Obesity is currently a major health problem that increases the risk of many diseases, including diabetes, heart disease, hypertension and some forms of cancer. The growing prevalence of overweight and obese individuals is attributed, in part, to environmental factors such as the abundance of palatable, energy dense foods that are rich in sugar and fat. High-sugar and high-fat foods also promote overeating and obesity in laboratory animals. The orosensory properties (flavor) of high-sugar and high-fat foods are clearly attractive to animals and contribute to diet-induced overeating. Furthermore, the post-oral actions of these nutrients significantly enhance carbohydrate and fat appetites. Post-oral nutrient actions were initially considered to be exclusively inhibitory (satiating) in nature, but recent findings demonstrate that nutrients have positive (stimulating) postingestive consequences that influence food choice and consumption by conditioning flavor preference and acceptance. The onset of satiation during meals can mask the initial stimulation of intake by post-oral nutrients, which has hindered the study of these early effects. Using a new method, the proposed studies will obtain more specific access to the conditioning process that promotes ingestion in an ongoing meal and confers greater attraction to that food in subsequent meals. Animals that have been consuming a mildly palatable flavored solution paired with post-oral water are shifted to a new flavor paired with post-oral nutrient, and the changes in their ingestive responses are monitored. Increased intake in the first session of intestinal nutrient stimulation indicates that the nutrient has been detected and a signal has reached the brain. With additional methods, including the use of knockout mouse models missing elements of putative sensing and signaling mechanisms, the components of this associative process will be investigated. The overall goal of this application is to determine the processes by which orosensory and post-oral sensory stimuli become linked in the acquisition of carbohydrate and fat appetite.
The specific aims of this project are to 1) Investigate carbohydrate stimulation of intake and flavor preference learning;2) Investigate fat stimulation of intake and flavor preference learning;and 3) Evaluate the role of fat taste and post-oral feedback on fat appetite and individual differences in nutrient preferences. This research involves the fields of psychology, nutrition, and gastrointestinal physiology. Understanding how flavors become linked to rewarding properties of foods, strengthening preferences and leading to overeating is crucial to finding ways to limit the intake-promoting effects of foods. This knowledge may also be applied to promote eating in clinical cases of anorexia and cachexia.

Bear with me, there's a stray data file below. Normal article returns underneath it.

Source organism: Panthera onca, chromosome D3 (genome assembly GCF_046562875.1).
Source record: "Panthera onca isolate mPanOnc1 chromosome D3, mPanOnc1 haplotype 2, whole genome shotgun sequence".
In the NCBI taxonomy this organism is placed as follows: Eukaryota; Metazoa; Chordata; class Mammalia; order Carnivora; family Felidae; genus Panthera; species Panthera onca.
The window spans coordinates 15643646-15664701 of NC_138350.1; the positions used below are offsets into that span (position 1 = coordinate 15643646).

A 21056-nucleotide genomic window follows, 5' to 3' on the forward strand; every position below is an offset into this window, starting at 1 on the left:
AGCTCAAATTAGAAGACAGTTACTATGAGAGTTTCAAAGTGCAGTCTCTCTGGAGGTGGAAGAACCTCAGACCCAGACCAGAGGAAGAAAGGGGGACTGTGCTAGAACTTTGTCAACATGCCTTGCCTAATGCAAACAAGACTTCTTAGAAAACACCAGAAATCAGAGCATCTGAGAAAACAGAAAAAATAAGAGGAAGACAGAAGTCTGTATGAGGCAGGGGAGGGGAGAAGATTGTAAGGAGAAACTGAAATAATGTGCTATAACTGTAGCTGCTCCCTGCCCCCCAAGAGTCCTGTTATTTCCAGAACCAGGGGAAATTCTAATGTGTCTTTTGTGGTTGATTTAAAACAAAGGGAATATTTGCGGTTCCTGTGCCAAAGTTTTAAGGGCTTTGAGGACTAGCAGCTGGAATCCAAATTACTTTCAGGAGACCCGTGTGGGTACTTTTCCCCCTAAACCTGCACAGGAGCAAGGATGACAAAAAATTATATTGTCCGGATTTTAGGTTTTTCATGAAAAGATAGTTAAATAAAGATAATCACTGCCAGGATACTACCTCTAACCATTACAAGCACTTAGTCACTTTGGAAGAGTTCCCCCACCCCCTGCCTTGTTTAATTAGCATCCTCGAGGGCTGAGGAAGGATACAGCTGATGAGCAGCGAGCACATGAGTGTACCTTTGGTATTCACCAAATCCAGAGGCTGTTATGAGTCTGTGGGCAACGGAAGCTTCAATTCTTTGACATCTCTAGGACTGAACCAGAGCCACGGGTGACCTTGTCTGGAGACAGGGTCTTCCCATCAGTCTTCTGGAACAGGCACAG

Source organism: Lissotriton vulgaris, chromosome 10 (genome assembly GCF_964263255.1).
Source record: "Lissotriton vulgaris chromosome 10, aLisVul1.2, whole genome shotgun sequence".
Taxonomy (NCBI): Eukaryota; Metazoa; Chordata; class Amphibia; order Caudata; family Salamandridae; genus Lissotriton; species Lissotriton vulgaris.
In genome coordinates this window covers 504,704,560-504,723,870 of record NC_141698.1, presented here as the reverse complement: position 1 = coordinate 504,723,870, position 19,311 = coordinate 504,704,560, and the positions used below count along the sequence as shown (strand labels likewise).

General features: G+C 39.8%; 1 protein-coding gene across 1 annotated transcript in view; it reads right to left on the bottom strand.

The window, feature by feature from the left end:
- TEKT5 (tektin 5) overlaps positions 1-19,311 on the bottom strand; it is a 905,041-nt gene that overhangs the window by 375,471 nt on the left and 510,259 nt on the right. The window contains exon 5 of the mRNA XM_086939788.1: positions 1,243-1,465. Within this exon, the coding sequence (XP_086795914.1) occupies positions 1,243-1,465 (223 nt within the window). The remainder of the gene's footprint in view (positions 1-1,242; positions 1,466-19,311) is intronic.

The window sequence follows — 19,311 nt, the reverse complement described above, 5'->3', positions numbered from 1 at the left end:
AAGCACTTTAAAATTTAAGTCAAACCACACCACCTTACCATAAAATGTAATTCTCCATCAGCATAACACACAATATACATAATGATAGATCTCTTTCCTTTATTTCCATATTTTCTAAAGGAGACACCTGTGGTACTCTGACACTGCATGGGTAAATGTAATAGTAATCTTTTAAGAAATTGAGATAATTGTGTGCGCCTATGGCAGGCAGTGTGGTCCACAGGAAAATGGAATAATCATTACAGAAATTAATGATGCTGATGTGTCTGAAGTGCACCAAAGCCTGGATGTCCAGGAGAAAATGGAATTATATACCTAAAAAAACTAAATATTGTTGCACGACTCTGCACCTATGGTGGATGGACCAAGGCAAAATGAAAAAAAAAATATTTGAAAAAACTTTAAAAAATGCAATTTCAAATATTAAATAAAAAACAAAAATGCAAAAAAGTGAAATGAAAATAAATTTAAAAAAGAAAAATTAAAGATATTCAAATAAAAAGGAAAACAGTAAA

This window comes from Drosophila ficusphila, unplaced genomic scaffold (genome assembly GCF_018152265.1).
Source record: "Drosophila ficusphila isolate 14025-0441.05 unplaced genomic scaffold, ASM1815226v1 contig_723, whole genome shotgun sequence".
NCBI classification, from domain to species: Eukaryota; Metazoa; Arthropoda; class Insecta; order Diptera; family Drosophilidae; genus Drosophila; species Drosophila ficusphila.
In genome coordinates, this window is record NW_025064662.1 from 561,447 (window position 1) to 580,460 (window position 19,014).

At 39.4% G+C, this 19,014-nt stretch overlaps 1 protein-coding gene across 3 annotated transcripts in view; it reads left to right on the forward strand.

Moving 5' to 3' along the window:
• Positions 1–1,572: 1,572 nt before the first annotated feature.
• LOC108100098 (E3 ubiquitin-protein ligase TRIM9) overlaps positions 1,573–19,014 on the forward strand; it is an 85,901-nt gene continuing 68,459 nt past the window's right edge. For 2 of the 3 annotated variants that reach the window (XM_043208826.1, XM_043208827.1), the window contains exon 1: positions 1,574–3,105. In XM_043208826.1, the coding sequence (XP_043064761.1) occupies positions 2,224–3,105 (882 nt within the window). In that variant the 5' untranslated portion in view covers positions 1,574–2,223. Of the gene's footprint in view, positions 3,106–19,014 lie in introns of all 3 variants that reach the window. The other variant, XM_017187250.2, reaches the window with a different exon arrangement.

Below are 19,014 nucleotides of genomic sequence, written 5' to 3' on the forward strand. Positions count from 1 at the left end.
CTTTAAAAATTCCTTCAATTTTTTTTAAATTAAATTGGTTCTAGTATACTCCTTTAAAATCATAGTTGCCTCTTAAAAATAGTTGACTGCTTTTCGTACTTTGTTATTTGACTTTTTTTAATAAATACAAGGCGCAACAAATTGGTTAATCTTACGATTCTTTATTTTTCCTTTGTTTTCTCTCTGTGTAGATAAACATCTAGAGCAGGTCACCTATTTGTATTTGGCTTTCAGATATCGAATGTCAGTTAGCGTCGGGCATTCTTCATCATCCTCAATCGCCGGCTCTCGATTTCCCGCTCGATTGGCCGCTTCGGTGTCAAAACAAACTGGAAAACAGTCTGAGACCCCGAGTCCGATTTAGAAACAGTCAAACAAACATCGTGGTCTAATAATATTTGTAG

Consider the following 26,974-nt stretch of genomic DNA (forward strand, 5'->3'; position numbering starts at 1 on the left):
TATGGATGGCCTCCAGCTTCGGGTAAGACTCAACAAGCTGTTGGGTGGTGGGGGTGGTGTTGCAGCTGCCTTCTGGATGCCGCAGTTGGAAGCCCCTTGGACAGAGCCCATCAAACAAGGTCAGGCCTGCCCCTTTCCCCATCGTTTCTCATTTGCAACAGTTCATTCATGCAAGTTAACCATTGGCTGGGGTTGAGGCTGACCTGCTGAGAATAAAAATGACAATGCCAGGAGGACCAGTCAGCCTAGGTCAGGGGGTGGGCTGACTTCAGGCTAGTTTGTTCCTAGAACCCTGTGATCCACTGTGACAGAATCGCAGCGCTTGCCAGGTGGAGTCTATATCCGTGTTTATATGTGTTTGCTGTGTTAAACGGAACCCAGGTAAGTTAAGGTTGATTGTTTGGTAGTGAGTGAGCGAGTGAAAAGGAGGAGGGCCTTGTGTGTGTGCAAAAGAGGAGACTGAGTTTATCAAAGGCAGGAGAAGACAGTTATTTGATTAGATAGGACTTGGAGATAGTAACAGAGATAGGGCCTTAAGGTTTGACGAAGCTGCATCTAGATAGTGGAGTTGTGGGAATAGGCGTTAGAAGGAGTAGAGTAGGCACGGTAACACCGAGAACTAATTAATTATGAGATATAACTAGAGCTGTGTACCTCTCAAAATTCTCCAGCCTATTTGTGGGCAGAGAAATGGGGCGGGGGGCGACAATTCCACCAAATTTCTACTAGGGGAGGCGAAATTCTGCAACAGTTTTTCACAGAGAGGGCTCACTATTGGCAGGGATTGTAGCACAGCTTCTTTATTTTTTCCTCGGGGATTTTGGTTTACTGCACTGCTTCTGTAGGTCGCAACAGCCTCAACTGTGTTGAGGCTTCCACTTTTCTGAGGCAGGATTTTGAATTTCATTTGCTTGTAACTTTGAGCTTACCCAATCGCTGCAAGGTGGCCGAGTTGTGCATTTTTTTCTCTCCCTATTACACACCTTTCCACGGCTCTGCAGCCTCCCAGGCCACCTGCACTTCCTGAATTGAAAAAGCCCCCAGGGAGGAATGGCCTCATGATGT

Public Health Relevance

This project will examine the processes by which carbohydrates and fats stimulate eating and lead to preferences for foods high in these nutrients. Discovering the controls of nutrient-stimulated eating will assist the development of treatments for overeating and obesity as well as for anorexia.

Agency
National Institute of Health (NIH)
Institute
National Institute of Diabetes and Digestive and Kidney Diseases (NIDDK)
Type
Research Project (R01)
Project #
5R01DK031135-31
Application #
8663878
Study Section
Neuroendocrinology, Neuroimmunology, and Behavior Study Section (NNB)
Program Officer
Yanovski, Susan Z
Project Start
1984-07-01
Project End
2016-05-31
Budget Start
2014-06-01
Budget End
2015-05-31
Support Year
31
Fiscal Year
2014
Total Cost
Indirect Cost
Name
Brooklyn College
Department
Psychology
Type
Schools of Arts and Sciences
DUNS #
City
New York
State
NY
Country
United States
Zip Code
11210
Sclafani, Anthony; Ackroff, Karen (2017) Flavor preferences conditioned by nutritive and non-nutritive sweeteners in mice. Physiol Behav 173:188-199
Sclafani, Anthony; Vural, Austin S; Ackroff, Karen (2017) CAST/EiJ and C57BL/6J Mice Differ in Their Oral and Postoral Attraction to Glucose and Fructose. Chem Senses 42:259-267
Glendinning, John I; Frim, Yonina G; Hochman, Ayelet et al. (2017) Glucose elicits cephalic-phase insulin release in mice by activating KATP channels in taste cells. Am J Physiol Regul Integr Comp Physiol 312:R597-R610
Spector, Alan C; le Roux, Carel W; Munger, Steven D et al. (2017) Proceedings of the 2015 ASPEN Research Workshop-Taste Signaling. JPEN J Parenter Enteral Nutr 41:113-124
Sclafani, Anthony; Ackroff, Karen (2016) Operant licking for intragastric sugar infusions: Differential reinforcing actions of glucose, sucrose and fructose in mice. Physiol Behav 153:115-24
Sclafani, Anthony; Koepsell, Hermann; Ackroff, Karen (2016) SGLT1 sugar transporter/sensor is required for post-oral glucose appetition. Am J Physiol Regul Integr Comp Physiol 310:R631-9
Ackroff, Karen; Sclafani, Anthony (2016) Flavor Preferences Conditioned by Dietary Glutamate. Adv Nutr 7:845S-52S
Kraft, Tamar T; Huang, Donald; Lolier, Melanie et al. (2016) BALB/c and SWR inbred mice differ in post-oral fructose appetition as revealed by sugar versus non-nutritive sweetener tests. Physiol Behav 153:64-9
Sclafani, Anthony; Adamantidis, Antoine; Ackroff, Karen (2016) MCH receptor deletion does not impair glucose-conditioned flavor preferences in mice. Physiol Behav 163:239-244
Sclafani, Anthony (2016) Bypassing Intestinal Sugar Enhancement of Sweet Appetite. Cell Metab 23:3-4

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